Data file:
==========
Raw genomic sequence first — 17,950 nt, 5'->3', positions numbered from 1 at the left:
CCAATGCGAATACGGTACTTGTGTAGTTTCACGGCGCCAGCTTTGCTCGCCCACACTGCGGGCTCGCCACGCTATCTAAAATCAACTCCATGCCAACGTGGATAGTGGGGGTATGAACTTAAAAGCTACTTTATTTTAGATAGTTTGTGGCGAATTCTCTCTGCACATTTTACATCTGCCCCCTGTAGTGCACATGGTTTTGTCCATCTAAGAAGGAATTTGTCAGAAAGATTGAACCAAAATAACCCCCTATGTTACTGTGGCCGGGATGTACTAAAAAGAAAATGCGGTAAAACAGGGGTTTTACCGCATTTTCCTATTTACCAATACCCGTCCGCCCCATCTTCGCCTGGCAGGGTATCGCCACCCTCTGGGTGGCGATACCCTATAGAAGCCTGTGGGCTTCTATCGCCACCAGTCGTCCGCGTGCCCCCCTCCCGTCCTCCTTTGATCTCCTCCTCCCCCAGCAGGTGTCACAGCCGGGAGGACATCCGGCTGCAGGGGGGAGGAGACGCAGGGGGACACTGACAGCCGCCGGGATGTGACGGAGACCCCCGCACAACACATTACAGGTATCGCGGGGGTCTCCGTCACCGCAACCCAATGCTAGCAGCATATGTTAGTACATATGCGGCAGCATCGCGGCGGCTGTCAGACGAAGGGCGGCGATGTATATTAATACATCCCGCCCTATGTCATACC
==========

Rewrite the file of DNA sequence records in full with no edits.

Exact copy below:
Raw genomic sequence first — 17,950 nt, 5'->3', positions numbered from 1 at the left:
CCAATGCGAATACGGTACTTGTGTAGTTTCACGGCGCCAGCTTTGCTCGCCCACACTGCGGGCTCGCCACGCTATCTAAAATCAACTCCATGCCAACGTGGATAGTGGGGGTATGAACTTAAAAGCTACTTTATTTTAGATAGTTTGTGGCGAATTCTCTCTGCACATTTTACATCTGCCCCCTGTAGTGCACATGGTTTTGTCCATCTAAGAAGGAATTTGTCAGAAAGATTGAACCAAAATAACCCCCTATGTTACTGTGGCCGGGATGTACTAAAAAGAAAATGCGGTAAAACAGGGGTTTTACCGCATTTTCCTATTTACCAATACCCGTCCGCCCCATCTTCGCCTGGCAGGGTATCGCCACCCTCTGGGTGGCGATACCCTATAGAAGCCTGTGGGCTTCTATCGCCACCAGTCGTCCGCGTGCCCCCCTCCCGTCCTCCTTTGATCTCCTCCTCCCCCAGCAGGTGTCACAGCCGGGAGGACATCCGGCTGCAGGGGGGAGGAGACGCAGGGGGACACTGACAGCCGCCGGGATGTGACGGAGACCCCCGCACAACACATTACAGGTATCGCGGGGGTCTCCGTCACCGCAACCCAATGCTAGCAGCATATGTTAGTACATATGCGGCAGCATCGCGGCGGCTGTCAGACGAAGGGCGGCGATGTATATTAATACATCCCGCCCTATGTCATACC